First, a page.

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Let It Begin Here!: Lexington & Concord: First Battles of the American Revolutionby Dennis B. Fradin
Synopses & Reviews
In less than 24 hours a rebellious colony would be changed forever.
April 18, 1775
9:30 P.M. Paul Revere learns that the British army is marching to Lexington and Concord to arrest rebel leaders and destroy American military supplies.
11:00 P.M. Revere begins his famous midnight ride to warn his fellow patriots about the British plans.
April 19, 1775
12:00 A.M. Revere reaches Lexington and warns rebel leaders Samuel Adams and John Hancock that the British are coming. They escape and rouse the town's militia.
1:00 A.M. Revere is captured by the British, but a fellow patriot continues on to warn the sleeping village of Concord.
5:00 A.M. An advance lookout for the Lexington militia spots the approaching British army and shouts a warning.
5:20 A.M. Most of the 70 Lexington militiamen, outgunned by the military might of the 250 British regulars, decide to back down. But a few men stand their ground, including Jonas Parker, a grandfather who has vowed never to flee the British.
Suddenly, a shot rings out.
The story of the how the American Revolution started in April 1775 is told with drama and immediacy, accompanied by riveting, vivid illustrations. Full color.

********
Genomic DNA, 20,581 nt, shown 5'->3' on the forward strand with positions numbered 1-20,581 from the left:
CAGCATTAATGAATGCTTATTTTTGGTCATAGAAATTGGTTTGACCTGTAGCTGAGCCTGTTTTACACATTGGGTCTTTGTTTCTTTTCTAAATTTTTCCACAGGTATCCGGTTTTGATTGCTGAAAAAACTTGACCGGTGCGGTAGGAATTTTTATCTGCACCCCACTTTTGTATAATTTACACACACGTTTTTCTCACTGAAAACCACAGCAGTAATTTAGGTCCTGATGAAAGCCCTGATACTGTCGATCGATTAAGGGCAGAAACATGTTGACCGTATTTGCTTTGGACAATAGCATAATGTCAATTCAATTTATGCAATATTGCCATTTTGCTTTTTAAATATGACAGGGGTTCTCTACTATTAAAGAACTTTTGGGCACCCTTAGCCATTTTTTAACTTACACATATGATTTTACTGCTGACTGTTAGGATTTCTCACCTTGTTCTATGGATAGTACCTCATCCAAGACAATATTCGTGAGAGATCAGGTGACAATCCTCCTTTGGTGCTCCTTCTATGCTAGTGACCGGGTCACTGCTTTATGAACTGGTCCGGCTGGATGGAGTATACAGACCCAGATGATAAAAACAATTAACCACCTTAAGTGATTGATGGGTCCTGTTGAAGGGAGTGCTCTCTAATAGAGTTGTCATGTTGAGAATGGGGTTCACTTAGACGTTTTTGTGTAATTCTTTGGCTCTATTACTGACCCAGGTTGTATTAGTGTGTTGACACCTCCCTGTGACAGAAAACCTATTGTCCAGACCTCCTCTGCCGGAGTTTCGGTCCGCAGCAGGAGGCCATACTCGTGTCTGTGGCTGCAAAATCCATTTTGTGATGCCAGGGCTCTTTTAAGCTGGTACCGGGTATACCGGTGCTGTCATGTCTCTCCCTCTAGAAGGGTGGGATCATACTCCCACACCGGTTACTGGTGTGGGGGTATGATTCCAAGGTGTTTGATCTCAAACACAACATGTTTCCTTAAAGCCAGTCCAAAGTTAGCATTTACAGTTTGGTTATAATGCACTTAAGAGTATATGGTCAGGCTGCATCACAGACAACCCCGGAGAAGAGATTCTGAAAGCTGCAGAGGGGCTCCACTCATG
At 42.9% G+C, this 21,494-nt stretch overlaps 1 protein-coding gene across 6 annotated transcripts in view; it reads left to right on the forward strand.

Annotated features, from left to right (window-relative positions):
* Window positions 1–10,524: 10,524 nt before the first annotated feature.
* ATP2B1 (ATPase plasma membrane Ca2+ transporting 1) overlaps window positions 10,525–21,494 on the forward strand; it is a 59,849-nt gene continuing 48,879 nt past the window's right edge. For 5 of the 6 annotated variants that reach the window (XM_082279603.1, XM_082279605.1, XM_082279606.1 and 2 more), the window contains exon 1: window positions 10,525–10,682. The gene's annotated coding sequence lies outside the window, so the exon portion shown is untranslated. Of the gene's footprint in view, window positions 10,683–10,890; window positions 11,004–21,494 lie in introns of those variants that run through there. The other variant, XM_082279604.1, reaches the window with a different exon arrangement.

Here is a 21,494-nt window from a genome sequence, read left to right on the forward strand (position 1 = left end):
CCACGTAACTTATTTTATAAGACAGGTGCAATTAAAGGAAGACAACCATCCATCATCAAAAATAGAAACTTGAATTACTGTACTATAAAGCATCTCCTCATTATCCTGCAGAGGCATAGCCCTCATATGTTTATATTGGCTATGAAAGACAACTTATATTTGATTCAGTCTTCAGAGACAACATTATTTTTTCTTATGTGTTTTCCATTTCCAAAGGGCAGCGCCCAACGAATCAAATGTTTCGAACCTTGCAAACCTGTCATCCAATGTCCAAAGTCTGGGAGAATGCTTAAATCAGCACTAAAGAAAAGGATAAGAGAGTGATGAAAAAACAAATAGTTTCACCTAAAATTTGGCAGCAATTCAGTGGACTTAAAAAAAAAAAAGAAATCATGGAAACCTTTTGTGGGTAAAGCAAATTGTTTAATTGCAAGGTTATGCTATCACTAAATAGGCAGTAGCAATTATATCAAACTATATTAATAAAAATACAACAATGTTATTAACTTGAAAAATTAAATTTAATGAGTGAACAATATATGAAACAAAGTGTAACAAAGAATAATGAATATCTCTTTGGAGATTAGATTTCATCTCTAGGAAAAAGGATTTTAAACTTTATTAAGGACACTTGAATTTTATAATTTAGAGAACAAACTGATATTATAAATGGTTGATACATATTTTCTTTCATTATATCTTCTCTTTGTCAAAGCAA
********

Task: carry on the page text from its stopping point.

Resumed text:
"Stand your ground. Don't fire unless fired upon. But if they mean to have a war, let it begin here!"-- Captain John Parker, leader of the Lexington militia
About the Author
Dennis Brindell Fradin is the author of The Signers: The 56 Stories Behind the Declaration of Independence, which won numerous awards, including being named an ALA Notable, an American Booksellers for Children's Choice, and an International Reading Association Teachers' Choice. The New York Times Book Review called it "fascinating for young historians and just about anyone else."
Dennis lives in Evanston, Illinois, with his wife, Judith.
Larry Day has illustrated several picture books while working in the advertising industry, creating storyboards for such clients as McDonalds and the U.S. Army. His illustrations have appeared in the Chicago Tribune Magazine and in several exhibits, including his own shows.
Larry lives in Downers Grove, Illinois, with his wife, Melanie, and their two sons, Andrew and Peter.
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